In this phrase is a lesson for all those in ministry: the faithful minister of the Gospel is a servant. There is a wholesale repudiation of a domineering spirit. The truly loving shepherd of Christ’s sheep renounces all forms of despotism, domineering, and dictatorial power. Paul has absolutely no interest in lording his apostolic authority over the Corinthians. He has no desire to micromanage and domineer and control people’s thinking and behavior.

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art and scienceIf you live in a snowy place, you know that snowman-making is both an art and a science. On the art side, things like rocks, charcoal, and sticks creatively transform the burly snow boulders into a grinning, black-teethed happy man with the arms of Jack the Pumpkin king and the body of Santa Claus. But there is also a science to it all.

One of the most critical steps in snowman-making is the big, round base upon which the torso and head of that frosty hominid will rest. We might call that base, the “core” of the snowman-creation process. It starts with one small clump of snow. That snow is then rolled around the yard with the hope that additional snow will adhere and unite with the clump. Sometimes an armful of snow is brought from another portion of the yard and carefully combined to enlarge and strengthen that snowman core.

In the process of strengthening and growing that core-mass, things can get messy. Attempts to adhere other snow to it are not always successful. Not all of the snow sticks. Sometimes things break apart. Sometimes a little added substance like water is needed to create cohesion. Sometimes a firm, but carefully-calculated tamping is necessary at different angles in order to accomplish a measure of adhering and strengthening so that the additional snowman-chunks can be piled on.

strong coreGathering and strengthening a core team for planting and revitalizing churches is not that different. It typically starts small. Especially early on, the core team size and strength may fluctuate. Additional individuals might be added with the hope of genuine and lasting cohesion. It can get messy though. Not all individuals will quickly “stick.” Fractures might develop here and there. It’s all fairly normal. It’s also fairly taxing.

Consequently, building that core team, like the snowman, is going to require a measure of strategy. Bringing about a measure of both cohesion and strength is needed in order to solidify that core team so that it can stand underneath the weight of the church planting and revitalization process. Core teams need a degree of strength themselves so that a healthy church can grow from them.

Often the responsibility to do all of this is laid solely upon the lead planter or revitalizer. He certainly plays a major role. But core team members also have a major responsibility and play a critical part in the process.

Last week, we begin a series looking at the different ways in which core team members in church plants and revitalizations can be as faithful and fruitful as possible in their glorious undertaking. Today, we will conclude the series by looking at six additional ways for church plant and revitalization core teams to be strengthened for their work:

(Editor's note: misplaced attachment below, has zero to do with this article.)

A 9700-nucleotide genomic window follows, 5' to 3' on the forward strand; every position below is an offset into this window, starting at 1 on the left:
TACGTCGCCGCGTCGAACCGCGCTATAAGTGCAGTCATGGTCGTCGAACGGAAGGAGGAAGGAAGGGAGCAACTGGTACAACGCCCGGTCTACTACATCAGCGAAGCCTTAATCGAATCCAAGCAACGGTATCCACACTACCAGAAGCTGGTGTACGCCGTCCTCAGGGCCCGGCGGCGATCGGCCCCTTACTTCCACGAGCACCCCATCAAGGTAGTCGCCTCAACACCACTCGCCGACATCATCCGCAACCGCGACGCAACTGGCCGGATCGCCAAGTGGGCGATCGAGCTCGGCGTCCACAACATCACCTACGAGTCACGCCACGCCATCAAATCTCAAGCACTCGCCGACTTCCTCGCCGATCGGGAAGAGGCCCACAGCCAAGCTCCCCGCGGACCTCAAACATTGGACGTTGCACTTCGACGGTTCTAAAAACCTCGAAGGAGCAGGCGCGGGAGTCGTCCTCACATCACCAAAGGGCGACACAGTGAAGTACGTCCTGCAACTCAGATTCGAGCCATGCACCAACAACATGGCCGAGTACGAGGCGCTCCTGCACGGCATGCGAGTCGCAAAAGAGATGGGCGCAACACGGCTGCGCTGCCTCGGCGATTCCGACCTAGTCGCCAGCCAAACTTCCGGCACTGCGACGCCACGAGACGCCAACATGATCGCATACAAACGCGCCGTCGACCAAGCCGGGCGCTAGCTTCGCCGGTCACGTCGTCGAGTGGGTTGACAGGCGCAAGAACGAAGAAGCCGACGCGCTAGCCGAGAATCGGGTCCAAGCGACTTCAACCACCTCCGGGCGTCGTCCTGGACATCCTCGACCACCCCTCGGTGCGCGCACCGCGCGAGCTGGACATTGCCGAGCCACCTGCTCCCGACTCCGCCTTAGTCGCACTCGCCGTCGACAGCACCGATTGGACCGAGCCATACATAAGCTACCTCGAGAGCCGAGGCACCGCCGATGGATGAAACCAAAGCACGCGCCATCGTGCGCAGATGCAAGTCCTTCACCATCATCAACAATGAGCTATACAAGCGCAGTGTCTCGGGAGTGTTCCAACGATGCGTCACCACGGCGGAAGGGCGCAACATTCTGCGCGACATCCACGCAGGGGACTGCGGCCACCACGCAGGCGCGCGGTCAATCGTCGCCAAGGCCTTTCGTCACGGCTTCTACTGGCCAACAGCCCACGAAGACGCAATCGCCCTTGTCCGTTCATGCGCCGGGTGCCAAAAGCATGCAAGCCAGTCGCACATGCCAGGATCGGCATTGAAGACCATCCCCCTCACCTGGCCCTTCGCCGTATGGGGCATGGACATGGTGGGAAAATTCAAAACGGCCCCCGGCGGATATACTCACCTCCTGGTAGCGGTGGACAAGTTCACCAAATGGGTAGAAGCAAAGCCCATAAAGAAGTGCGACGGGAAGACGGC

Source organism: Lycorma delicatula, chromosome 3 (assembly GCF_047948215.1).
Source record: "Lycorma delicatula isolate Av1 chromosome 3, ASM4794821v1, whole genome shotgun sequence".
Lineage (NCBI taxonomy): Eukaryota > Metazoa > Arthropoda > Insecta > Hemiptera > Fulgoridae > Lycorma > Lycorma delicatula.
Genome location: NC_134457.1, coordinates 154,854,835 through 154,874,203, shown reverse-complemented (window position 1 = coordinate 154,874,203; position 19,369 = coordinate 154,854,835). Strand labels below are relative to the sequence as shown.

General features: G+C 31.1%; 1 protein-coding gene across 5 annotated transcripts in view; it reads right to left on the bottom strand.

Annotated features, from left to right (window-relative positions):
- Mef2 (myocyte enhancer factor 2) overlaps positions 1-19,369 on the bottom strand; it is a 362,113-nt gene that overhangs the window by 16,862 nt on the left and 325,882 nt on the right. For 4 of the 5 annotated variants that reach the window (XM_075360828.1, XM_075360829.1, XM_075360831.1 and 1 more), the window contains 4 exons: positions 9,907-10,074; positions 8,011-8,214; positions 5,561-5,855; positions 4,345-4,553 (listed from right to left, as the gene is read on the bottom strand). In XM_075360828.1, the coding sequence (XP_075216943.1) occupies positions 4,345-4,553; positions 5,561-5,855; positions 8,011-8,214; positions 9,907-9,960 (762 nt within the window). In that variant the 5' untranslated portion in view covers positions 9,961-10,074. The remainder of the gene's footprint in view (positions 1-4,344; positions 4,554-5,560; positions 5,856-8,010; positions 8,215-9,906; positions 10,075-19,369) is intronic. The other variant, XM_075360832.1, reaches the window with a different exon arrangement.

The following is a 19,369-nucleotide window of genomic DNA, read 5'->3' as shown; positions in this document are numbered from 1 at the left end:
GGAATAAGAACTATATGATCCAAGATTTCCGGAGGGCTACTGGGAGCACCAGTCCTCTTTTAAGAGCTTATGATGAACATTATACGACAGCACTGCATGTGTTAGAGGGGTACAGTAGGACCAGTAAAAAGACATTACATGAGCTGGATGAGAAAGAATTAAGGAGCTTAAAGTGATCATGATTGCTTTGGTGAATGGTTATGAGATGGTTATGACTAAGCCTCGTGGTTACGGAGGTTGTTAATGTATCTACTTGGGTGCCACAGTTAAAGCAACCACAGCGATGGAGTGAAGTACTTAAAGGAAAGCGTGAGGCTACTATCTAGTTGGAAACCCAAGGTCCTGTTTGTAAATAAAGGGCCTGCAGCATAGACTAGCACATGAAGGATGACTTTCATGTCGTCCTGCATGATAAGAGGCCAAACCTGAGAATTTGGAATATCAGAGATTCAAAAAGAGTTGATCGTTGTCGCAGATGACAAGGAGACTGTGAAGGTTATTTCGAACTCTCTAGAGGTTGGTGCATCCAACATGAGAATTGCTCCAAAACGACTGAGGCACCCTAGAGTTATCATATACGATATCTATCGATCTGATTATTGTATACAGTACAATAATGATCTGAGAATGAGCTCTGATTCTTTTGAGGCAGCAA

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coreIn just about every physical fitness plan these days there is talk of one’s core. Trainers talk about needing to strengthen your core. They often attribute various physical weaknesses to the core. Pour posture or back issues often are due to an issue with one’s core. Good balance often comes back to core strength.

The same can be said of church planting and revitalization. The faithfulness and fruitfulness therein will often come down to the strength of the core team which sets out to plant or revitalize.

In church planting and revitalization, the core team is the seed which must grow into a healthy sapling, bear fruit, and so set the tone for a disciple-making, one-anothering church for years to come. So, destabilization within the core team will typically prove to be a major hindrance to planting or revitalizing a healthy church.

Gods-graceIf one were to gather 100 church planters in a room and interview them, a similar story would be heard. It would involve a battle; multiple battles, actually. But among the majority, there would be a theme common to all of the battles: a battle involving the core team.

Whether disunity with the lead planter, disunity among one another, an ill-equipped core team, wrong expectations about the church planting process, or simply the hard work involved as the core, battles involving the core teams are one of the more common contributors to destabilization in church planting and revitalization processes.

For those reasons, the core team needs to be sufficiently equipped for the normal battles involved in their glorious and privileged work. They cannot take their task lightly. After all, they are placing themselves in the pioneering work of the most important organization on the planet: the church of our Lord Jesus Christ.

So, what are some things I ought to consider as a member of a core team? How can I faithfully and fruitfully play my part on the core team? This study will attempt to answer those questions by looking at ten ways for church plant and revitalization core teams to be strengthened for their work: